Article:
But there's a lot more to this question than dollars and cents. A heavy-handed approach to controlling Internet use almost always leads to unhappy and resentful employees--and real productivity losses. Cracking down on Web surfing is often seen as invasive and narrow-minded--and often by employees who are the most critical contributors. For every few hours of "productivity" you gain this way, you risk losing some of the people and ideas you need the most. "It's not realistic to think you can control everything employees do online, and it feels punitive to watch over them," says Kit Murphy, COO of Chester Willcox & Saxbe LLP, a Columbus, Ohio-based law firm with 70 employees. "It's not good for morale." Murphy notes that while the firm will question employees' excessive use of the Internet if their productivity plunges, it runs no software designed to limit anyone's access to websites. And that's smart business, says Gartner analyst David Smith, because limiting online access can scare away top job candidates. "I've seen companies lose out on good job candidates because they don't consider the work environment progressive enough, based on not getting the online access they wanted," Smith says. "And we're seeing more people like that enter the work force."

Are there situations where controlling Web access may make sense? Sure. Employees doing relatively rote work sensitive to inefficiency costs, such as call-center agents or assembly-line workers, would have trouble making the case that they need to wile away chunks of their shifts watching videos on YouTube. Some companies block access to certain kinds of websites as a way to keep viruses out of their computer systems or reduce the risk of lawsuits.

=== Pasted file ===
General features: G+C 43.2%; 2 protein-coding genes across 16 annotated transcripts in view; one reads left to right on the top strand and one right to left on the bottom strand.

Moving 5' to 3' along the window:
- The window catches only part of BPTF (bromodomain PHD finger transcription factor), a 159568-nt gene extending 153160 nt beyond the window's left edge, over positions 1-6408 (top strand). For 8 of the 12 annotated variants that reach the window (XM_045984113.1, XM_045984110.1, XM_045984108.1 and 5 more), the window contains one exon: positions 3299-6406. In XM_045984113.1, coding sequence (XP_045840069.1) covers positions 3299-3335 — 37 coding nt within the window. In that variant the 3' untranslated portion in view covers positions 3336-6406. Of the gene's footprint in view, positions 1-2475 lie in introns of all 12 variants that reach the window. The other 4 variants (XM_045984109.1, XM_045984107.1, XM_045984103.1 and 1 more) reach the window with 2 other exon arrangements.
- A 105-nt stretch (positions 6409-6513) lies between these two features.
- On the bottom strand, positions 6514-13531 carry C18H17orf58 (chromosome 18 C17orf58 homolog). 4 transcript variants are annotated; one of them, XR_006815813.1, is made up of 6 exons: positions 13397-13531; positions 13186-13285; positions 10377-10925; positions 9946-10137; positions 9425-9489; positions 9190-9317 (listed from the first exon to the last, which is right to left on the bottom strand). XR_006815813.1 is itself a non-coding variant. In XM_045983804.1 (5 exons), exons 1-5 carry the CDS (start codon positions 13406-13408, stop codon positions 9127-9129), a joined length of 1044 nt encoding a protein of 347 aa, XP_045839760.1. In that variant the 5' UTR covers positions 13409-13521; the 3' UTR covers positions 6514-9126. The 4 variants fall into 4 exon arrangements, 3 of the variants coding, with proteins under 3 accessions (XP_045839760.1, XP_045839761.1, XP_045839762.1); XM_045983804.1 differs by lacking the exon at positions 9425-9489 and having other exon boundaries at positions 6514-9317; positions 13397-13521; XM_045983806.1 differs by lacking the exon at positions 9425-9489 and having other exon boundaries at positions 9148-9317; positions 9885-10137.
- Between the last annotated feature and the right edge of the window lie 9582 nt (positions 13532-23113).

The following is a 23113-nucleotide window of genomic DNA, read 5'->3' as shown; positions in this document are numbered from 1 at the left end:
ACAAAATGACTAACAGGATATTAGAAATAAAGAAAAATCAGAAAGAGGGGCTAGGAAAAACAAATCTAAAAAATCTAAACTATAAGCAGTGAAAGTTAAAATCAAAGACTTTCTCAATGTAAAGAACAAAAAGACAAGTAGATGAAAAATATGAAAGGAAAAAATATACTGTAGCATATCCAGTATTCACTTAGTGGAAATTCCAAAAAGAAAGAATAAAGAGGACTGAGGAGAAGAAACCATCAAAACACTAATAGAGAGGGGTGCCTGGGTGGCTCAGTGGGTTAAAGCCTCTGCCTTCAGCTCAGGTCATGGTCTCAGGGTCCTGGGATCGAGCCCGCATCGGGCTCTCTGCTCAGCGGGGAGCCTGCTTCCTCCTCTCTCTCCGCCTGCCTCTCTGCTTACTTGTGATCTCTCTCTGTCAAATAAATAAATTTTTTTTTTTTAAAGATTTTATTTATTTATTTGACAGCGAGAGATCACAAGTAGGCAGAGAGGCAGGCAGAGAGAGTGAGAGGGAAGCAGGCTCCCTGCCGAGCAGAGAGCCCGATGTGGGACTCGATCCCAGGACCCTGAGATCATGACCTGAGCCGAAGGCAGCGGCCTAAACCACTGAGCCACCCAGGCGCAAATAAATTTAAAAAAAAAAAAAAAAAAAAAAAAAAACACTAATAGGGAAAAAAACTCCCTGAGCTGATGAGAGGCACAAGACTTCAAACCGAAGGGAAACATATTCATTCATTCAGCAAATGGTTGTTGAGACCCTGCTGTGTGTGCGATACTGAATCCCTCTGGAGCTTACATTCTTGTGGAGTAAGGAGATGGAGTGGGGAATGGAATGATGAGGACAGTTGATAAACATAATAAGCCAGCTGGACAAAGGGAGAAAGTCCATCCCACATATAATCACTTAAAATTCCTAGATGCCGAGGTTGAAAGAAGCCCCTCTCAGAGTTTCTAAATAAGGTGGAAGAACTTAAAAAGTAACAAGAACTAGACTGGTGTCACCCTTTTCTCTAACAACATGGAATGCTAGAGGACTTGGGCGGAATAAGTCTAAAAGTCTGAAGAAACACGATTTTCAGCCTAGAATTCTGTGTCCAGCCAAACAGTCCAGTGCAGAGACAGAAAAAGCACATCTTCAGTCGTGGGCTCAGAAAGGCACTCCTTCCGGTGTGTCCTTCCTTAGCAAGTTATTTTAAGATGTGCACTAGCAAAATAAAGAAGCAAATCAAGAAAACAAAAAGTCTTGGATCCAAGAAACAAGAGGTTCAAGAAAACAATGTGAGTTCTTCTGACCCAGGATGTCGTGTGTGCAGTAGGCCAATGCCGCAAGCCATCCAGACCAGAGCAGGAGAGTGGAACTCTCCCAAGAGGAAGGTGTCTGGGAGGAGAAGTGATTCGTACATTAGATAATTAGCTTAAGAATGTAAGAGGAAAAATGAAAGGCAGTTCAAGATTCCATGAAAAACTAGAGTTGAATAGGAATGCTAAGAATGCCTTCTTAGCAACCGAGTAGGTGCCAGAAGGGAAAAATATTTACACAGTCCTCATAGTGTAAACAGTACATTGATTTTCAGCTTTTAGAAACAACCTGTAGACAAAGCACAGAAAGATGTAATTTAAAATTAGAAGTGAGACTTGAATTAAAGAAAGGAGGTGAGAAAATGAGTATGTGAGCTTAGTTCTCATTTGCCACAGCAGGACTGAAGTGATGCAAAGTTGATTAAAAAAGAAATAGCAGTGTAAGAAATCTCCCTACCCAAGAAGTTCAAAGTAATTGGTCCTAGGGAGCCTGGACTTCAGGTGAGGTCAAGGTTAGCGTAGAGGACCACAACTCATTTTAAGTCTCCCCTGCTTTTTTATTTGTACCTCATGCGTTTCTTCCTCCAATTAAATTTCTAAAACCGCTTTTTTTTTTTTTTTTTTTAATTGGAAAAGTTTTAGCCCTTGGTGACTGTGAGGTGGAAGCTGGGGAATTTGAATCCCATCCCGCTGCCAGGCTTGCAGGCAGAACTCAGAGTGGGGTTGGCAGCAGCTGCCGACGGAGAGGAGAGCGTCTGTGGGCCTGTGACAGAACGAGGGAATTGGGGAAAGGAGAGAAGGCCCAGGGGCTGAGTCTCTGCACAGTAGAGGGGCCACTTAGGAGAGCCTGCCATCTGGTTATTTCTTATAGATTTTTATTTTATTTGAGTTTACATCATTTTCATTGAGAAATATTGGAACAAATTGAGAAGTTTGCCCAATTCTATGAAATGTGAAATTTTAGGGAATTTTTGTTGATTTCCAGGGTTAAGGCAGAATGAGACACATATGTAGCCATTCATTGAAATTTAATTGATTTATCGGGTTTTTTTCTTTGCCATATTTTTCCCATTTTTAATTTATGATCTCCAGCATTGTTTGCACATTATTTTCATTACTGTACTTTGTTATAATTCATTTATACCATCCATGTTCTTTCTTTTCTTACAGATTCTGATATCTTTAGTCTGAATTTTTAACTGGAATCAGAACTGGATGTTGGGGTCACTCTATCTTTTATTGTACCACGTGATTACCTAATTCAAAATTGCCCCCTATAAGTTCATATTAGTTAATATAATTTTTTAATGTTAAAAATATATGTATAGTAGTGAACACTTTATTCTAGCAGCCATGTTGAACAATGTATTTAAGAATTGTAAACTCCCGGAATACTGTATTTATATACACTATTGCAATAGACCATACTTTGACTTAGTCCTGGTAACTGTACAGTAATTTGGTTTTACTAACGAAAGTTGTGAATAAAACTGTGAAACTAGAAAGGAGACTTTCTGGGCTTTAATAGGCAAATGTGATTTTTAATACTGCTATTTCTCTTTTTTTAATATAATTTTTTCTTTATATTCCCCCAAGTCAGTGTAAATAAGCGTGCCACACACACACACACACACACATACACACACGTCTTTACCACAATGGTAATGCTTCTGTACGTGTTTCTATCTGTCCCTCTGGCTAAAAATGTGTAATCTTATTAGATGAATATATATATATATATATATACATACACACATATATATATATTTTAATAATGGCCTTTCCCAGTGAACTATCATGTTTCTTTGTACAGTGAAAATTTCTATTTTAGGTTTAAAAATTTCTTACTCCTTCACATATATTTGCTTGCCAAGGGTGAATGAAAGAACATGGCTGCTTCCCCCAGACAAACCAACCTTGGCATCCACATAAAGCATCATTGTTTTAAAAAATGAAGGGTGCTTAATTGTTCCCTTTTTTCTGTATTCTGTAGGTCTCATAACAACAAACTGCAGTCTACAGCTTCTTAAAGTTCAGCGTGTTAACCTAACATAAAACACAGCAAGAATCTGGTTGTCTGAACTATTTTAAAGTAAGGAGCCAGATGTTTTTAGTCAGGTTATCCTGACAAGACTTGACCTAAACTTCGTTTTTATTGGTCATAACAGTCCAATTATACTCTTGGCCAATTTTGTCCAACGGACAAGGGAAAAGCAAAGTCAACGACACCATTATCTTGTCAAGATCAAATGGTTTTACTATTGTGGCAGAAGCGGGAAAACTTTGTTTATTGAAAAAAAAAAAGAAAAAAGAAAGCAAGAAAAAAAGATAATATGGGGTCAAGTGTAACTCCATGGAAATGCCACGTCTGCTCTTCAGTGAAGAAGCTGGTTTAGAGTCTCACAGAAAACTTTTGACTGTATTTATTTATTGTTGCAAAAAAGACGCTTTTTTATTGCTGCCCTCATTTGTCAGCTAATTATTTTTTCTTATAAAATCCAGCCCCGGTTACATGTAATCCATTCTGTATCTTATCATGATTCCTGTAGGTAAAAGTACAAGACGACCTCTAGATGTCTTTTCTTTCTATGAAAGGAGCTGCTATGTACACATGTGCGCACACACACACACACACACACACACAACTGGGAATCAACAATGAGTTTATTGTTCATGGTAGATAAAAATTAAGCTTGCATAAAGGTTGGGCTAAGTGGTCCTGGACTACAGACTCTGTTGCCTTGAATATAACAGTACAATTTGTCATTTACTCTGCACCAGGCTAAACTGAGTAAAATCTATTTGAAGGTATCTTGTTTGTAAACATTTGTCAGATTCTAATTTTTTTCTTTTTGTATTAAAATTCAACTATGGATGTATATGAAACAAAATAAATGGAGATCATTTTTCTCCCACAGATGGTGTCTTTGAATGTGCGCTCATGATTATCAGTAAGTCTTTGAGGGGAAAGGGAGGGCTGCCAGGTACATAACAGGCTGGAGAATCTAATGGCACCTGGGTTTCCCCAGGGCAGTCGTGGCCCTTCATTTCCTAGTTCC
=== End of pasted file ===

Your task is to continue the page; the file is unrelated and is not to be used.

But there are plenty of high-tech tools that do that without limiting the freedom to Web surf, such as antivirus programs and firewalls. A better approach is to spell out loudly and clearly what sort of Web surfing is asking for trouble and why. Employees who go ahead with their wicked surfing anyway will probably come to management's attention before anything truly terrible happens, assuming management has any idea of what is going on at the company.

Which brings me to the most important point of all. If you have a significant percentage of employees who are genuinely shirking their responsibilities via constant, mindless Web surfing, you really should consider the possibility that open Web access isn't even close to being your biggest problem. As HR expert Cenek puts it: "Folks ought to be working hard because they're attracted to the work they're doing." And management's key job is make sure employees are motivated in this way. Face it. You aren't going to resolve the problem of an unscrupulous, unmotivated organization by trying to identify and cut off access to every possible website an employee might want to waste time at. And if you think you can, then I think I see where the problem lies.

Contributing editor David H. Freedman ( is a Boston-based author of several books about business and technology.